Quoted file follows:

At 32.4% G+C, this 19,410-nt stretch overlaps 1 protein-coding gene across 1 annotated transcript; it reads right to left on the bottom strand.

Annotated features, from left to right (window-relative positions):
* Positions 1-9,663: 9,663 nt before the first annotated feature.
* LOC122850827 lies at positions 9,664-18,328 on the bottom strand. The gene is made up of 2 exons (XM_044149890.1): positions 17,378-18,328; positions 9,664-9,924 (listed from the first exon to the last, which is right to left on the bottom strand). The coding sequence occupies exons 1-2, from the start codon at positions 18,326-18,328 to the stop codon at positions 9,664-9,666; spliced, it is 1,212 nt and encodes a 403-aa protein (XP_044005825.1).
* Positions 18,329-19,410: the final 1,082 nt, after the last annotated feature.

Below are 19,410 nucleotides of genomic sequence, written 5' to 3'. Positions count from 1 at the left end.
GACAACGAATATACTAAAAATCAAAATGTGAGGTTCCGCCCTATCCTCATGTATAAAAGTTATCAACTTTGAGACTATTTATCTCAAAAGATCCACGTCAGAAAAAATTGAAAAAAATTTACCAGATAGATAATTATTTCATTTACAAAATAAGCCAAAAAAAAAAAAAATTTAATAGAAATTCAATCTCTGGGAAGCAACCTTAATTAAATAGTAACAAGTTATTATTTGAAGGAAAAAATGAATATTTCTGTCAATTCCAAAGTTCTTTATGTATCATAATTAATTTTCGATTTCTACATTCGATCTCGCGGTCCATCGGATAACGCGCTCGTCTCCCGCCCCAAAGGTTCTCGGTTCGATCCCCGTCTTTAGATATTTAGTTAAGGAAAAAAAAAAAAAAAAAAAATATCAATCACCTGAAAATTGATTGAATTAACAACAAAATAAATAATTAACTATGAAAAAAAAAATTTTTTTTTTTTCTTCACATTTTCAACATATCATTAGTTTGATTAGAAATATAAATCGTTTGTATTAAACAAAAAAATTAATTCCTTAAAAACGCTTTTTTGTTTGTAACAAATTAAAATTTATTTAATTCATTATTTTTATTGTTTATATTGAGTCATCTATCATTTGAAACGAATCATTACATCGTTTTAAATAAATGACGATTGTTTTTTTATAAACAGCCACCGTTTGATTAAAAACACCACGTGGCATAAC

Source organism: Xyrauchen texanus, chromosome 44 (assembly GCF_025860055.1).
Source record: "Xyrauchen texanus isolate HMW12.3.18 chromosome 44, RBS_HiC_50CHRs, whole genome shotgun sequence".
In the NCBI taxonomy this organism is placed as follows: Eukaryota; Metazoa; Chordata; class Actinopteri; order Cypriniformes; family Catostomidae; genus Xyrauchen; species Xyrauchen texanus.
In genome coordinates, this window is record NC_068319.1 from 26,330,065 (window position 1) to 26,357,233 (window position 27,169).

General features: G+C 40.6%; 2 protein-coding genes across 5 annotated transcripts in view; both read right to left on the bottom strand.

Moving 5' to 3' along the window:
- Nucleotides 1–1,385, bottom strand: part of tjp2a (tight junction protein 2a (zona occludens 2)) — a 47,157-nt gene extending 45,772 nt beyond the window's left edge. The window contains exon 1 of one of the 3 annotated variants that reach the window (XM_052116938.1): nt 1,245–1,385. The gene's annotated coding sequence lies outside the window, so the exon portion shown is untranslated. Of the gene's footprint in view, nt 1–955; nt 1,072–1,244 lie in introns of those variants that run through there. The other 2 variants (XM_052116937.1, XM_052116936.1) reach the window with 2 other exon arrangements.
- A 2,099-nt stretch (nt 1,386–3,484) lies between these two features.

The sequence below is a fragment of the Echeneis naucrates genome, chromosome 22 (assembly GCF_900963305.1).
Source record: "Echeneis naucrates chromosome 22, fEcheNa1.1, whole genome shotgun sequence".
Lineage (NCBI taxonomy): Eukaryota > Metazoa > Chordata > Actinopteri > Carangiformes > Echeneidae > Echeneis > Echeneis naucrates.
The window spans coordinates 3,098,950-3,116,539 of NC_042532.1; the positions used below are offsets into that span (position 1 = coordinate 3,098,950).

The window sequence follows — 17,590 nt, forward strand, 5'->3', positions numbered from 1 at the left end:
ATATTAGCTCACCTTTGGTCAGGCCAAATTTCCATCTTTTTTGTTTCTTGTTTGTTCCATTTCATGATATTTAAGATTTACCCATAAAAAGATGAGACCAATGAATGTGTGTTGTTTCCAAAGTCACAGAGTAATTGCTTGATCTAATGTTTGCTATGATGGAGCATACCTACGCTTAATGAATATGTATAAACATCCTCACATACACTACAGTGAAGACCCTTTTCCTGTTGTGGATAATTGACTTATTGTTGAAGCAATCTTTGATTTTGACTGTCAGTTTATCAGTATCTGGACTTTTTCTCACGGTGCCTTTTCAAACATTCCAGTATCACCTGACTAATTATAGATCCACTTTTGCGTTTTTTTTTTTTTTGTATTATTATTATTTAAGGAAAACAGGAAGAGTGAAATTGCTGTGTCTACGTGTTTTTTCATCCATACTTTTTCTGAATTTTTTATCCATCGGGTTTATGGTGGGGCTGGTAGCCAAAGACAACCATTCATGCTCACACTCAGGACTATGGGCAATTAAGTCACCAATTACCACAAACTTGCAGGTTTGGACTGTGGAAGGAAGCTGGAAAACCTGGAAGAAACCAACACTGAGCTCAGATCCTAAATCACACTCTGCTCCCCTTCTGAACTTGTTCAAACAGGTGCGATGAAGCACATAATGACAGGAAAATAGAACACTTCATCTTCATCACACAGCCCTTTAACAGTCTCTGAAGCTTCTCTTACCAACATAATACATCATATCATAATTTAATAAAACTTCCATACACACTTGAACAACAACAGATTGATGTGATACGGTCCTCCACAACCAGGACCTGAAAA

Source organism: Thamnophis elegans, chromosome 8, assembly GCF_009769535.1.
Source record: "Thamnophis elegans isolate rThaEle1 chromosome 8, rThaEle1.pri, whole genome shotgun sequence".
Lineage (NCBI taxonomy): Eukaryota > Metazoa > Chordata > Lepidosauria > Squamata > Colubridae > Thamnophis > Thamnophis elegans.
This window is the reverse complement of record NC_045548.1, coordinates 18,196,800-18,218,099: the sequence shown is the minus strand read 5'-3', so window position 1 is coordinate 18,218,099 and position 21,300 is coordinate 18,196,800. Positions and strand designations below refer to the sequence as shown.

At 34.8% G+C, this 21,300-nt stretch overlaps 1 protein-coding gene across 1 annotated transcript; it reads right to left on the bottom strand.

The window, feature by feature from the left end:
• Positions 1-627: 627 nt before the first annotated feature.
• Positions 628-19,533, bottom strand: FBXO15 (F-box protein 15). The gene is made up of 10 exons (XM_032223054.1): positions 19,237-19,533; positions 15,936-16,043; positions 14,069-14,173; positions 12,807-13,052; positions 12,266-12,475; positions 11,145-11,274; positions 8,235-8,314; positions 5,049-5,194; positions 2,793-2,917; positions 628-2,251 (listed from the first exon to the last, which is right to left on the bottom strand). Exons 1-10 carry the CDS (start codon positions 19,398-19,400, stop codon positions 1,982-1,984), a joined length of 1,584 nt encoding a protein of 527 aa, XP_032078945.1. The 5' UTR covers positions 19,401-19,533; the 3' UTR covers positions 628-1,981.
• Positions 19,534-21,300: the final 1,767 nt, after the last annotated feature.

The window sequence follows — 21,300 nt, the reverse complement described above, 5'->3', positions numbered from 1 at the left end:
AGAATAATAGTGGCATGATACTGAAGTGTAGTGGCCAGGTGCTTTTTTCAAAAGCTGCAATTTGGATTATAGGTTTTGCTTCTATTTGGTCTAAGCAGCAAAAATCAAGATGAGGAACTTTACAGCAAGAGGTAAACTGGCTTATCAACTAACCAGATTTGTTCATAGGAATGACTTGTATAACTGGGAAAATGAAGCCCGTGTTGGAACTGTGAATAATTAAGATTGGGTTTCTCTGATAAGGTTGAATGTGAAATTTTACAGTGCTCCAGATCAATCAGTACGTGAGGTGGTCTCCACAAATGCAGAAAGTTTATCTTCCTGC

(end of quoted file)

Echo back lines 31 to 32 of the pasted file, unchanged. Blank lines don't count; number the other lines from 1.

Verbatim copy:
The window sequence follows — 21,300 nt, the reverse complement described above, 5'->3', positions numbered from 1 at the left end:
AGAATAATAGTGGCATGATACTGAAGTGTAGTGGCCAGGTGCTTTTTTCAAAAGCTGCAATTTGGATTATAGGTTTTGCTTCTATTTGGTCTAAGCAGCAAAAATCAAGATGAGGAACTTTACAGCAAGAGGTAAACTGGCTTATCAACTAACCAGATTTGTTCATAGGAATGACTTGTATAACTGGGAAAATGAAGCCCGTGTTGGAACTGTGAATAATTAAGATTGGGTTTCTCTGATAAGGTTGAATGTGAAATTTTACAGTGCTCCAGATCAATCAGTACGTGAGGTGGTCTCCACAAATGCAGAAAGTTTATCTTCCTGC